Dear Readers, the cemetery was very, very quiet today, and all the lovelier for it. I love the way that the sun filters through the leaves, and the wren’s song explodes from the undergrowth. We had not walked along this particular path before, and I was very moved by this statue of a child in his dungarees, holding a little ball. This is John Derek Herd, who died aged 25 months in 1932. The heartache reaches out from all those decades ago. My grandmother lost two little boys, one after the other, during the 1930s, one from diptheria, the other from scarlet fever, and she mourned them for the rest of her life. I imagine that the parents of John Derek did the same.
At some point the statue was broken, but someone has put him back together again with a great deal of love and care.
Now, he stands like a little wood spirit, waiting to throw his ball for the foxes or to feed the robins who are singing in the trees. Because in spite of the death here, it is also a place that’s full of life.
I have been admiring the hogweed again, and testing my husband’s patience to the limit, because every flowerhead seems to have a new species of pollinator. There are some handsome bumblebees….
But how about this splendid great pied hoverfly (Volucella pellucens)? There were lots of them about today. These magnificent hoverflies live for a whole 35 days, and the males are very territorial – the one in the photo was very cross when another hoverfly of the same species landed on ‘his’ flower.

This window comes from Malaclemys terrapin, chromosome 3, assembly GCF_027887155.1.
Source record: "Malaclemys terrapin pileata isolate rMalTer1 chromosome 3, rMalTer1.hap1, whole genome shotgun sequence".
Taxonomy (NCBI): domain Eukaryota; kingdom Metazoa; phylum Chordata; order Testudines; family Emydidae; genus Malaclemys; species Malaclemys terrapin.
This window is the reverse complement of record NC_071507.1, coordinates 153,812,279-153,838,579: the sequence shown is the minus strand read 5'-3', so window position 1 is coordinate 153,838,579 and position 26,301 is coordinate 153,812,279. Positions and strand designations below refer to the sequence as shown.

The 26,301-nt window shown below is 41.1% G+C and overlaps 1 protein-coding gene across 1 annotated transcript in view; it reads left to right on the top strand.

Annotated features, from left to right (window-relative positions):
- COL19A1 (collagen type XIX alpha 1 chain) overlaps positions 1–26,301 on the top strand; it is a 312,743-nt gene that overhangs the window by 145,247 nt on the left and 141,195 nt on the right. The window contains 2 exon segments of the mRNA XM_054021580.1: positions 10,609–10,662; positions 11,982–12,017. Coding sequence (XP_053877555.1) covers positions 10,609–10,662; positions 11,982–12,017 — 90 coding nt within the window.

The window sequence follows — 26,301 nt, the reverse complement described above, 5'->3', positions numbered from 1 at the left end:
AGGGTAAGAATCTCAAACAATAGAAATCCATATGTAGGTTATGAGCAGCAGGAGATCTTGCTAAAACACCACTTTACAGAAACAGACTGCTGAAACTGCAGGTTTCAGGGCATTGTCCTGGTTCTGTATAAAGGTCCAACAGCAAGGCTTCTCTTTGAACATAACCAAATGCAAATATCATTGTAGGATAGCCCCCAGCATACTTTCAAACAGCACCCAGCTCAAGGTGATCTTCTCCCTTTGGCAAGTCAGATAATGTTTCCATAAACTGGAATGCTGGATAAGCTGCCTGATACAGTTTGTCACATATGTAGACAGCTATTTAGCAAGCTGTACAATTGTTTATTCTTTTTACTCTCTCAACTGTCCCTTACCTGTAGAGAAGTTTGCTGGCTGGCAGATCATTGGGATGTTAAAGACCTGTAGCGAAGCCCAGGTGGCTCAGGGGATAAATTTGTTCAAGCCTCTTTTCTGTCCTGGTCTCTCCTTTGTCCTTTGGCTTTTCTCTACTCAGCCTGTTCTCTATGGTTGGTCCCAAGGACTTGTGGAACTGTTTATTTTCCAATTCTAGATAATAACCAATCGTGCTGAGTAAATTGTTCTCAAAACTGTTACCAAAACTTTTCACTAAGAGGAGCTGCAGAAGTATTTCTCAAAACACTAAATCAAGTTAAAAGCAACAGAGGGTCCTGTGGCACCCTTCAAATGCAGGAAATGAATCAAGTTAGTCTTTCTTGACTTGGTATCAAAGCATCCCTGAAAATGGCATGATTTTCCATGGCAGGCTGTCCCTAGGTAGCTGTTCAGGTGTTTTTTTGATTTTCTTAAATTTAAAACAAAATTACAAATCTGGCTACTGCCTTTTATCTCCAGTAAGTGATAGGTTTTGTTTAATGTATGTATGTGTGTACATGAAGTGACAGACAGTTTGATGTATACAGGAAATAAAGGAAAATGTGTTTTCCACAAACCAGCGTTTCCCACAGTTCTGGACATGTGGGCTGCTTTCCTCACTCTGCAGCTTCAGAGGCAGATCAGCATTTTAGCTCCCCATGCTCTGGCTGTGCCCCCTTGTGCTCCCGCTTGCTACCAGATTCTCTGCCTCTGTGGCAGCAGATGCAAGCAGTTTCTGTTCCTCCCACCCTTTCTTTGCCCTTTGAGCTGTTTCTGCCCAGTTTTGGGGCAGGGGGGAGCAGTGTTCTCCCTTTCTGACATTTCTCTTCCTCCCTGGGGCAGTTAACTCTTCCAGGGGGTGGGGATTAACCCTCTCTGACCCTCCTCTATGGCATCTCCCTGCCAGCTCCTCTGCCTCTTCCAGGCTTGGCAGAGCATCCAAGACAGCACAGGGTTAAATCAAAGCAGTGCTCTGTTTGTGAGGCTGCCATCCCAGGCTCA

This is a well-studied species, with a most interesting life cycle. The females lay their eggs in the nests of wasps – the wasps seem to ignore them, so maybe that black and white colouration does the trick. The larvae largely eat detritus, gobbling up dead workers and larvae, but also eating the larvae of other species that inhabit the nest, so maybe the grubs are overall beneficial to the wasps. My hoverfly book suggests that hogweed is not the hoverfly lure that it used to be, possibly because the drier conditions in the south of England mean that the plant doesn’t produce as much nectar as it used to. Nonetheless there was a good selection of insects of all kinds on the hogweed in the cemetery today.
And just in case we thought there was still plenty of summer to go, I noticed the first signs of the leaf miners on the horse chestnut leaves. These, plus a variety of fungi, bring the leafy season to an abrupt end for many of these trees. I predict that they will be falling before July is out. Blue tits are starting to peck at the brown bits, in the hope of getting a tasty bug, so fingers crossed that more of the birds will get this very helpful habit. And in the meantime, the conkers are already developing, like small green medieval maces. So far the horse chestnuts haven’t succumbed to their new parasites. Let’s hope that the trend continues.